Monday, January 8
The day started with a brilliant sunrise.
The birds were busy, so I expect they knew the weather was changing.
Male Cardinal and finch
Our “bibbed” starling
It was an icy afternoon and evening.
I am going to keep taking pictures of our Yellow-bellied Sapsucker as long as she is around.
I know it is a she, because there is no red on its neck.
Saturday, January 6
The goldfinches are just beginning to get their yellow winter feathers.
I like that the Yellow-bellied Sapsucker keeps hanging around.
This is another view of the Starling with a “bib”. With this picture I noticed that the “bib” is a bit off to the right side instead of under it’s neck. There are also other disheveled feathers. I’m still not sure if all this is a birth deformity or the result of a fight.
A pretty male Downy Woodpecker.
The Hairy Woodpecker is much larger than the Downy.
They also have a much larger beak than the Downy.
Remember when our granddaughter Jenna gave us a jar of cookie mix for a Christmas gift?
It was a quiet, wintry Saturday – a perfect day to bake cookies.
It was also a perfect evening to have a cup of coffee and two cookies.
I froze most of them – and put four in Dustan and Jenna’s church mailbox the next day. 🙂
Thursday, January 4
Diane, I thought you might like to see a few birds that were enjoying the suet ring you gave me.
Male cardinals look so pretty on cold, snowy days.
We have a starling with a bib. Not sure if it was hatched this way or got involved in a fight.
A Downy doesn’t come to the window feeder very often.
Starlings eat at every feeder. 🙂
Never tire of watching birds – even if they are ordinary.
Wednesday, January 3
It was the first time I saw a Yellow-bellied Sapsucker this winter – and she pointed out to me that it was time to refill the suet feeder. Empty feeders are the result of spending five days in Maine. 🙂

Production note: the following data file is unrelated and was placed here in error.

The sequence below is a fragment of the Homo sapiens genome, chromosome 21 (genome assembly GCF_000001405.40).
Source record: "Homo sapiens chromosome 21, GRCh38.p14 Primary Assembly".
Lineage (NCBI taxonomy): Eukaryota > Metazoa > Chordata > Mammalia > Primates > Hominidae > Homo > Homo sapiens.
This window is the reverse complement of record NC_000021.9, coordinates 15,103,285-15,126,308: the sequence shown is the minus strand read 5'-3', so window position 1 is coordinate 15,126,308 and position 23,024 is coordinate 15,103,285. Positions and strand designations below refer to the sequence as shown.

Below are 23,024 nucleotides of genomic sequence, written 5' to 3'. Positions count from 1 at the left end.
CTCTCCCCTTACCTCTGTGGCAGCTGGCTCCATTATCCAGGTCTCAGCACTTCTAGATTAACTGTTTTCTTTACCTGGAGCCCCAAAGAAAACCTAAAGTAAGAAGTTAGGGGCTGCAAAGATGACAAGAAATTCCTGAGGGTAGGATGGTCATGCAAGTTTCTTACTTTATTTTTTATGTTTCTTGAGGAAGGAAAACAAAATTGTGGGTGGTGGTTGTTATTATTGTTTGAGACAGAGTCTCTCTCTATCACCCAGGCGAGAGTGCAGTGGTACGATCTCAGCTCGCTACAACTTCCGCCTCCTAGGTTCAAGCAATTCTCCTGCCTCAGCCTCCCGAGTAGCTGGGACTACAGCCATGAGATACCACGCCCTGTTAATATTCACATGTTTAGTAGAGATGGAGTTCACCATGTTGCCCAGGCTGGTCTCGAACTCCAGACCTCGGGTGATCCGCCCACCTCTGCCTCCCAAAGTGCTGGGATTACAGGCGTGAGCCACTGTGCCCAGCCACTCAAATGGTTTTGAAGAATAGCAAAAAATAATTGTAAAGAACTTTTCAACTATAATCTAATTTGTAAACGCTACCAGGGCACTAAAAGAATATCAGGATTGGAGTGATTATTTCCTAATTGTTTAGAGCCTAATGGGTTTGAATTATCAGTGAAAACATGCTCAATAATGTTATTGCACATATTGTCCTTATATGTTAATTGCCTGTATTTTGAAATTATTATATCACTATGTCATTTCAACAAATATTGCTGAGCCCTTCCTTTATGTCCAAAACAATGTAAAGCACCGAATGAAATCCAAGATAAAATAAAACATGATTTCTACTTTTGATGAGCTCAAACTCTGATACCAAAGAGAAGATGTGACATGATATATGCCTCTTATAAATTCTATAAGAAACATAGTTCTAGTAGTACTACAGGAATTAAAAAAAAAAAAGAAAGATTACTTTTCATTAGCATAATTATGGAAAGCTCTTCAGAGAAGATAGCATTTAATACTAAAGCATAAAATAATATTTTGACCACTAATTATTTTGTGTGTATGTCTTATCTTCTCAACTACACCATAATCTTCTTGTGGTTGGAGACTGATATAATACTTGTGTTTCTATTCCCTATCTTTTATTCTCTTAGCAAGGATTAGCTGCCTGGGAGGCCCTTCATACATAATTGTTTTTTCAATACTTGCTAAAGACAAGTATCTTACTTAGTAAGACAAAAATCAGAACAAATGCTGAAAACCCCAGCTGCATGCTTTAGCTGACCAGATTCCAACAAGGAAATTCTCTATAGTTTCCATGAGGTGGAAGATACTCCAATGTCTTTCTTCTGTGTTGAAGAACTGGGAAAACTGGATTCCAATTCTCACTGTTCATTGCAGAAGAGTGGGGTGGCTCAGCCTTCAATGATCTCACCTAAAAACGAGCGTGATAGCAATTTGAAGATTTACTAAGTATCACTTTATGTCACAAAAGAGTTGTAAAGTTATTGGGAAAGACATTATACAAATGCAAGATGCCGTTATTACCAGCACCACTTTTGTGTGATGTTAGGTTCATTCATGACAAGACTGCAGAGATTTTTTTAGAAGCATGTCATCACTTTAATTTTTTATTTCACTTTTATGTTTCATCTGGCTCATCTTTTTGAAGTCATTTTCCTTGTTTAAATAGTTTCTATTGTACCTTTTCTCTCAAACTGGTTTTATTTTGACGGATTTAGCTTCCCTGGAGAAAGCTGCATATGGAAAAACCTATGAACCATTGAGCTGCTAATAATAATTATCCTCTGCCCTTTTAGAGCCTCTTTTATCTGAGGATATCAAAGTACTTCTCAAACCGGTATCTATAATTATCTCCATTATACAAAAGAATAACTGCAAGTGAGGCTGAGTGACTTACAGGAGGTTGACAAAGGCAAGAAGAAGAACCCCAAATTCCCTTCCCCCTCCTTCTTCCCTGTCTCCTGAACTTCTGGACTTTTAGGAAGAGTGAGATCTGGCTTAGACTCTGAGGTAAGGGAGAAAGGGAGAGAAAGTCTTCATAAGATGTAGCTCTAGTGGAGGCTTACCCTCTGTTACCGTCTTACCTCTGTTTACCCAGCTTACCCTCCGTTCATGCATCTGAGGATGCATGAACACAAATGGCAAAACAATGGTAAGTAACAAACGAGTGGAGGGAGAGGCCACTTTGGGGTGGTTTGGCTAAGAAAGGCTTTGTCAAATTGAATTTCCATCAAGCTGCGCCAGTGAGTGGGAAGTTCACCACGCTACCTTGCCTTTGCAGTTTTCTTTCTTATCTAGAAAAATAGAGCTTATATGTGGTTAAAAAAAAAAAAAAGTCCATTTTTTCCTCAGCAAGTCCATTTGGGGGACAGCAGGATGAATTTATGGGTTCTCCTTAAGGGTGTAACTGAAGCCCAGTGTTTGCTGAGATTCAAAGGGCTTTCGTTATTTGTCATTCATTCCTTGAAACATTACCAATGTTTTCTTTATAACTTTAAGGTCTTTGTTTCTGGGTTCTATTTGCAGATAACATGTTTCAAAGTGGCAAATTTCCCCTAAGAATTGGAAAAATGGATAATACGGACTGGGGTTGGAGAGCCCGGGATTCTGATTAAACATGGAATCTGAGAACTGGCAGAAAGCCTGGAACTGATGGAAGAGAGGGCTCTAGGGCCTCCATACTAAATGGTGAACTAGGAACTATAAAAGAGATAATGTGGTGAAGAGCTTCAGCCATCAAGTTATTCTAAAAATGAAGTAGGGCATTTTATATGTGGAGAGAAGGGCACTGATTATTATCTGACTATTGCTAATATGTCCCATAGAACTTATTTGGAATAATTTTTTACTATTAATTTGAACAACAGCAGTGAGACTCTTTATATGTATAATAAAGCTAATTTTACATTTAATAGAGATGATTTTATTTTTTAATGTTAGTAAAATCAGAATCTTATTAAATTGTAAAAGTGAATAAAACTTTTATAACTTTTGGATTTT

This was a gift to me – from Mark and Diane – for my February birthday.
Since it was time to re-fill the feeders, I also hung my new suet wreath on the patio dogwood tree. Notice the nuthatch peeking over the top of the wreath. It was the first bird on the wreath.
The Yellow-bellied Sapsucker soon returned to a feeder – after fluttering away when I brought fresh seeds, suet and the wreath outside.
A male downy woodpecker quickly found the suet feeder. Woodpeckers feed from regular suet feeders – but usually after this is empty or another bird is on this log.
It was good to get back in to the routine of home.
It is fun to see the Downy and Hairy Woodpeckers again
They love our suet.
We – and the birds – enjoyed our first snow.
Monday, December 4
With the fall harvest behind us, the birds are beginning to look for food.
It’s nice to see more than sparrows at our feeders.
Canada Geese flying south
Love the sight and sound of these big birds.
This is what I brought home from the Steam Show in Berryville, Virginia. I had the hanging apparatus – from a secondhand store – for several years and was looking for something to fit inside it. I had been using baskets, but they rot after a few months.
I found this graniteware strainer at one of the antique vendors. It is a perfect fit.
The matching ladle came from the same vendor.
It didn’t take long for the birds to find it.
A moth even stopped by one evening.
I captured a few other pictures while keeping a check on my new birdfeeder.
I was delighted to find a pair of goldfinches feeding at the newest additions to my feeders.
“Hey, miss. May I eat at this feeder?”
“No, you are not welcome there.”
“Did I hear you correctly. You don’t want me at this feeder?”
“But I like eating here. The seed is fresher than at the ground feeder.”
“No, go back to your tree.”
“Okay, okay, I will leave.”
“Would you reconsider?”